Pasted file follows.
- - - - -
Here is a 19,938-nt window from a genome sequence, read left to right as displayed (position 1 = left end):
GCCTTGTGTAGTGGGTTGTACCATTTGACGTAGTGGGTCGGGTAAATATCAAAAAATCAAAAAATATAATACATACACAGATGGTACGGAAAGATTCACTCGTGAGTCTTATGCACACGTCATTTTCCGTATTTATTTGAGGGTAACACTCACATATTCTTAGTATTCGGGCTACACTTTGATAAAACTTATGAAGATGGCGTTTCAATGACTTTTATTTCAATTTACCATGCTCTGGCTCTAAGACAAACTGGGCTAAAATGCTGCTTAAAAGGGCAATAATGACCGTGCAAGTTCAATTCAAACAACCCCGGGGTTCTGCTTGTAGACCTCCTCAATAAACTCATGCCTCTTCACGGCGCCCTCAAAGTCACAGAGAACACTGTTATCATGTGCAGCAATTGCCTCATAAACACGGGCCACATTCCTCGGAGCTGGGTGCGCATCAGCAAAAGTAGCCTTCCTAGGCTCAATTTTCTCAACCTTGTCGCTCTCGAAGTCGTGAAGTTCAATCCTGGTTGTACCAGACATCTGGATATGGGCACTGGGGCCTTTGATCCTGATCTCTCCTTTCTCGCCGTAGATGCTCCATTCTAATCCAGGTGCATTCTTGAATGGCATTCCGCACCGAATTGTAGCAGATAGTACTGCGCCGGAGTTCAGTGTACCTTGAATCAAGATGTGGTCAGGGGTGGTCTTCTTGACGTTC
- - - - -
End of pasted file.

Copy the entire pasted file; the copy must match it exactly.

Here is a 19,938-nt window from a genome sequence, read left to right as displayed (position 1 = left end):
GCCTTGTGTAGTGGGTTGTACCATTTGACGTAGTGGGTCGGGTAAATATCAAAAAATCAAAAAATATAATACATACACAGATGGTACGGAAAGATTCACTCGTGAGTCTTATGCACACGTCATTTTCCGTATTTATTTGAGGGTAACACTCACATATTCTTAGTATTCGGGCTACACTTTGATAAAACTTATGAAGATGGCGTTTCAATGACTTTTATTTCAATTTACCATGCTCTGGCTCTAAGACAAACTGGGCTAAAATGCTGCTTAAAAGGGCAATAATGACCGTGCAAGTTCAATTCAAACAACCCCGGGGTTCTGCTTGTAGACCTCCTCAATAAACTCATGCCTCTTCACGGCGCCCTCAAAGTCACAGAGAACACTGTTATCATGTGCAGCAATTGCCTCATAAACACGGGCCACATTCCTCGGAGCTGGGTGCGCATCAGCAAAAGTAGCCTTCCTAGGCTCAATTTTCTCAACCTTGTCGCTCTCGAAGTCGTGAAGTTCAATCCTGGTTGTACCAGACATCTGGATATGGGCACTGGGGCCTTTGATCCTGATCTCTCCTTTCTCGCCGTAGATGCTCCATTCTAATCCAGGTGCATTCTTGAATGGCATTCCGCACCGAATTGTAGCAGATAGTACTGCGCCGGAGTTCAGTGTACCTTGAATCAAGATGTGGTCAGGGGTGGTCTTCTTGACGTTC